A Practical, Step-by-Step Process for Applying Invested Capital Premiums

For years, the valuation profession has debated the definition of a control premium, including its distinction from an acquisition premium. What began years ago as a relatively simple question—if there is a control premium, what should it be?—now includes analyzing such concepts as invested capital premiums and equity-based premiums, transaction synergies and strategic values, marketability, and levels of control. All are “key points” to keep in mind throughout the quantification of a control premium, say Tim Meinhart and Nate Novak (both of Willamette Management Associates), who led a webinar on this topic titled Evaluating and Applying Control Premiums earlier this year. “The way we think about these premiums is a little different now than the way we did 10, 15, maybe 20 years ago.” In a chapter in the new BVR Briefing—Control Premiums: A Deep Dive Into the New Data on Invested Capital Premiums, the application of an invested capital premium is shown in a step-by-step process, traditionally starting with these three first steps:

1. Determine whether the valuation method develops a control value indication or noncontrolling value indication. Depending on subject ownership interest and objective of valuation, further adjustments may not be needed.

2. Determine whether a change in control transaction could result in incremental economic benefits. If yes, there may be a material difference between control value and noncontrolling value. If no, there may not be a material difference between control value and noncontrolling value.

3. Determine the magnitude of any incremental economic benefits to estimate a control premium (or discount) by use of theoretical models and empirical data, including Mergerstat Review, Factset MergerStat/BVR Control Premium Study, etc., with an eye toward using data that are as targeted as possible to the subject transaction and performing a company-specific analysis to identify positive (and negative) attributes that control (or lack of control) may impact.

Based on the discussion data in the chapter, consider the following discrete, discounted cash flow (DCF) analysis to quantify a control premium, along the following four steps:

4. Perform traditional DCF analysis using company-provided projections (status quo, noncontrolling).

5. Analyze and identify potential changes that a hypothetical controlling owner could make to enhance business on a stand-alone basis. Potential areas include identifying new, organic areas of growth, diversification, customer base, geographic reach; reducing operating and nonoperating expenses without harming the business; reducing rates of employee and management compensation; and exploring options to decrease working capital requirements and/or the cost of capital.

6. Perform a secondary DCF analysis using the controlling-owner projections, as adjusted by potential changes identified in Step 5.

7. Compare results of two DCF analyses to quantify implied control premium.

In the final analysis, “it really is as simple as comparing the two DCFs,” says Nate Novak. What you’re left with, after the completion of the entire exercise, is a noncontrolling value and a controlling value; you don’t even need to apply any discounts or premiums. “You have your two dollar-amount value conclusions” and can use them as a reasonableness check against what the empirical data show. If, for example, the empirical data indicate a 15% control premium, but your comparative analysis shows no real room for any changes by a hypothetical controlling owner to improve cash flows, then you may want to rethink whether the 15% (or any) control premium is warranted, based on your company-specific analysis, or whether you need to reconcile the two.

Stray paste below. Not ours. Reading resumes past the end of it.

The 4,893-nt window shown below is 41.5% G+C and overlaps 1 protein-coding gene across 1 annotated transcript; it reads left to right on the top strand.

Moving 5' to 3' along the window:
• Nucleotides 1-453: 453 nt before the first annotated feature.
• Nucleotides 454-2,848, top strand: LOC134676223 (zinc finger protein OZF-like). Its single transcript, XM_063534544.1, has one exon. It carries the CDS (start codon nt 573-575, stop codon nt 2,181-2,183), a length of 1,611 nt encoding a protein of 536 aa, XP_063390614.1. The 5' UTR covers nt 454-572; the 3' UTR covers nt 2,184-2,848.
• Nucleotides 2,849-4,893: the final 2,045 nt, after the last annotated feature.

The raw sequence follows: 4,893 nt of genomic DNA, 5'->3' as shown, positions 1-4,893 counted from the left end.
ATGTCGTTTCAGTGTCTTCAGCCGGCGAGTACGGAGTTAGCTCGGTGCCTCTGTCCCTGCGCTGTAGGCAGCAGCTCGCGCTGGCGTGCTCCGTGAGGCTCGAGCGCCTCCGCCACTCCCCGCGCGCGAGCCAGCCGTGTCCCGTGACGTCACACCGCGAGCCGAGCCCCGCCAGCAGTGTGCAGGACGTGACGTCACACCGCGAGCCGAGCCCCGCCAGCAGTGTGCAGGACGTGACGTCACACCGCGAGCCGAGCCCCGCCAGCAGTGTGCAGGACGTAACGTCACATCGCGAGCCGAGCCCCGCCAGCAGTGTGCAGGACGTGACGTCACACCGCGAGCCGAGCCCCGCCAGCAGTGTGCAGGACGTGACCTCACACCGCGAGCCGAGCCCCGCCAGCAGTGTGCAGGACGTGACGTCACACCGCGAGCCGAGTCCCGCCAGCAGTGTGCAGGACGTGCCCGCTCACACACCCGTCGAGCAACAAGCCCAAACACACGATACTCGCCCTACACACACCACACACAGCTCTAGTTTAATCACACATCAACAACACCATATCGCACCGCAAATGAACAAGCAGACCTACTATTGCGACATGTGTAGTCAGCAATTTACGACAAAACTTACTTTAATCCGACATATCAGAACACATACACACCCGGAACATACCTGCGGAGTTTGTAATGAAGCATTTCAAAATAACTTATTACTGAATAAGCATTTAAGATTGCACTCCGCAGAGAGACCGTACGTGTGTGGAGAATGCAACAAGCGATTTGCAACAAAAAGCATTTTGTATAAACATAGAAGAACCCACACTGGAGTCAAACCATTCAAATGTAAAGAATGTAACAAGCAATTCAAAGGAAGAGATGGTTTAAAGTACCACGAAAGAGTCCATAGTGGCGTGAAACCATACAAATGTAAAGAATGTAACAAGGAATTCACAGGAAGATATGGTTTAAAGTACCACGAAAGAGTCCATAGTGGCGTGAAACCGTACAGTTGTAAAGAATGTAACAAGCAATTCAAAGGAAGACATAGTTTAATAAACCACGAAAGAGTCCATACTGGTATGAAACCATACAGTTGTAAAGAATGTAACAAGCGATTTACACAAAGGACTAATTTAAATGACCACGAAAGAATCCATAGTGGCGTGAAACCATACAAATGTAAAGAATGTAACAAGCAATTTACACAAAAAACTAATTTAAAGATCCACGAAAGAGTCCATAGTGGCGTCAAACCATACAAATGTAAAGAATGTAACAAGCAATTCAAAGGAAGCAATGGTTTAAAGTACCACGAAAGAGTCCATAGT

Although the empirical data on invested capital premiums are new, the careful, case-specific analysis of any business valuation still applies to the ultimate selection and application of a control premium. Summary factors to keep in mind:

  • Control premiums are not necessarily equal to acquisition premiums—analysts should understand differences and distinguish between the two;
  • Prerogatives of control do not have value in isolation but instead have value based on changes to cash flow or risk that may result from a change in control.
  • We have much better data available to help us select acquisition premiums and control premiums, but we still need to consider how variables such as size of the ownership block, type of transaction (strategic or financial), and leverage affect the premiums.
  • In recent years, the difference in average premiums for strategic transactions versus financial transactions has narrowed.
  • Consider invested capital premiums and acquisition multiples when the capital structure of the comparable transactions differs from that of the subject company.
  • An analysis that includes both controlling and noncontrolling DCFs may provide the most accurate estimate of a control premium.

To learn more about control premiums as they relate to business valuation, be sure to check out the new BVR Briefing—Control Premiums: A Deep Dive Into the New Data on Invested Capital Premiums. Preview the table of contents and look inside to learn more about how this invaluable resource can help any business valuation professional stay ahead of the game.

Editor’s note: This information is based on a portion of a webinar, Evaluating and Applying Control Premiums, conducted on March 31, 2021, by Timothy J. Meinhart and Nate Novak, both with Willamette Management Associates. A recording and transcript of the entire webinar is available.